An economic collective is a group of individuals who share costs and proceeds. Sometimes the collective is a collaboration between producers and consumers. Lots of hippy grocery stores are economic collectives.
In many countries, farmers come together to form collectives (for example, the Mexican ejido). In the U.S. and Canada farmer cooperatives were formed in most rural communities in the early 20th century to obtain crop inputs (feed, seed, fuel, lumber; later, chemicals and fertilizers) and to make markets. Most of these were consolidated or privatized in the 1970s and 1980s.
Artist collectives are groups of artists that use mutual support to (for example) create works, manage work or display space, promote events, etc. Often, the artist collective downplays the role of the individual artist, and may avoid using individuals' names or reputations whatsoever.
A collective can also give rise to CollectiveIntelligence. Trekkies also know this as the happy bunch known as the Borg. However, the Borg is some cross between a HiveMind and a CollectiveIntelligence. They are more like a DistributedMind.
Due in part to Star Trek, and in part to sinister Stalinist connotations, "TheCollective" sounds ominous and foreboding. Maybe it should, but collectives form naturally in many places.
Some criteria for a collective are:
A myth is that the agents must be willing to cooperate, but random interactions may cause self-organizing behaviour. Such as from insect behaviour.
A community or society is usually a collective. Many faith communities could be considered collectives, though a considerable number are not self-organizing.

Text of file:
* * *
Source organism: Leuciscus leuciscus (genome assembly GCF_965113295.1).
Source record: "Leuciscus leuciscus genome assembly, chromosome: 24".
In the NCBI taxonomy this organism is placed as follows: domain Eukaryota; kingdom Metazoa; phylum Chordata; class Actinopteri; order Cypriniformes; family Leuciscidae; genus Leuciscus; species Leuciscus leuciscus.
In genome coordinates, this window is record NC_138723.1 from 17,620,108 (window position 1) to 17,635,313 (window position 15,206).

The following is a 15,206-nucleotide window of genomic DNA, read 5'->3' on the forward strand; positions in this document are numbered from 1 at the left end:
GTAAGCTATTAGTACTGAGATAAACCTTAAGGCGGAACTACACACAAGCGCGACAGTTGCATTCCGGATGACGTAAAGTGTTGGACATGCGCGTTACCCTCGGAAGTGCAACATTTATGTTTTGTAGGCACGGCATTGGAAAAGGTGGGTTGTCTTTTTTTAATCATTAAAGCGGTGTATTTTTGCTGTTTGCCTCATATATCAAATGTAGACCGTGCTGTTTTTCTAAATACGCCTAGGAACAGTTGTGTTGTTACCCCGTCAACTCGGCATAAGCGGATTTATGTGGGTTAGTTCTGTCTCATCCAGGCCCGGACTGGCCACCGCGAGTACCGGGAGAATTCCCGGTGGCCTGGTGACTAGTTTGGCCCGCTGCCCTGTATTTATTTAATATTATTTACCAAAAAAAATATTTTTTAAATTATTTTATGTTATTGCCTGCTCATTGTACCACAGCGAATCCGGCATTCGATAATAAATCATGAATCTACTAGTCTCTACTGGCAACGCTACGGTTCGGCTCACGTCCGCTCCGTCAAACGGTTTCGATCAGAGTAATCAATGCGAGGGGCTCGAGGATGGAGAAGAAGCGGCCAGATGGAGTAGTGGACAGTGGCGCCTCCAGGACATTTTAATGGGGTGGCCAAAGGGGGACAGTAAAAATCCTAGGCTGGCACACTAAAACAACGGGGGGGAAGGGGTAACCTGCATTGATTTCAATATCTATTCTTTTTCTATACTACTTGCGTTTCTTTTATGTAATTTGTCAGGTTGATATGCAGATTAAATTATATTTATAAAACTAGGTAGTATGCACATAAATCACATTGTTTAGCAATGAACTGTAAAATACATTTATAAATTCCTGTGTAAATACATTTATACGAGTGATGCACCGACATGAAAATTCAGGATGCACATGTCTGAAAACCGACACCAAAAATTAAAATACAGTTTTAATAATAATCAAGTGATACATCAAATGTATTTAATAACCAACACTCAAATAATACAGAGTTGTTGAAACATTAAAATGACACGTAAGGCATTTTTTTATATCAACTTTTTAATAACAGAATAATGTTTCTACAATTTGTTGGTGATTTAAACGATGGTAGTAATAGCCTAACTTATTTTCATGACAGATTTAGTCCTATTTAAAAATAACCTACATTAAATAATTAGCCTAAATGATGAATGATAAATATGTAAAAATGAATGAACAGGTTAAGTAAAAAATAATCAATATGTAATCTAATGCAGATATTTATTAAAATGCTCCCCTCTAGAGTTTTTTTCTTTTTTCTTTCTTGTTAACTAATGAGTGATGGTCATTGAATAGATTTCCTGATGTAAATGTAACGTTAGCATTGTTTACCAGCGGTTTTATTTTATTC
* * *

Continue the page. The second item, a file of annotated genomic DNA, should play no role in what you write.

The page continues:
[This has been lifted in part from Wiki:TheCollective ]
I tried to give some non-Trekkie, non-HiveMind examples of a collective, here. I don't think that collectives have to evolve CollectiveIntelligence, nor that all OnlineCollective?s are that kind of collective, either. I also think it's kind of baloney to say that a collective must be self-organizing. Collectives can be organized from without, and directed to cooperate unwillingly. --EvanProdromou
Evan, that essay has existed in wikidom for at least four years completely fossilized. Thank you for finally improving it. -- SunirShah
I've an example of a non-trek HiveMind, from a collection of books by Ian Banks whose Orbital structures are probably the basis of ringworld artifact in the game Halo.
The hivemind in the collection, is called The Culture and it is made up of various life forms, mostly human, who have created and willingly given over power to their computers who are sentient and run all aspects of machines in their world. Each ""Mind"" is housed in a spaceship of some type or is the ""Hub"" of an Orbital which is a ringworld large enough to spin at 1G once every 24hrs. (Which comes to about two million miles across). -- MatthewKaiser?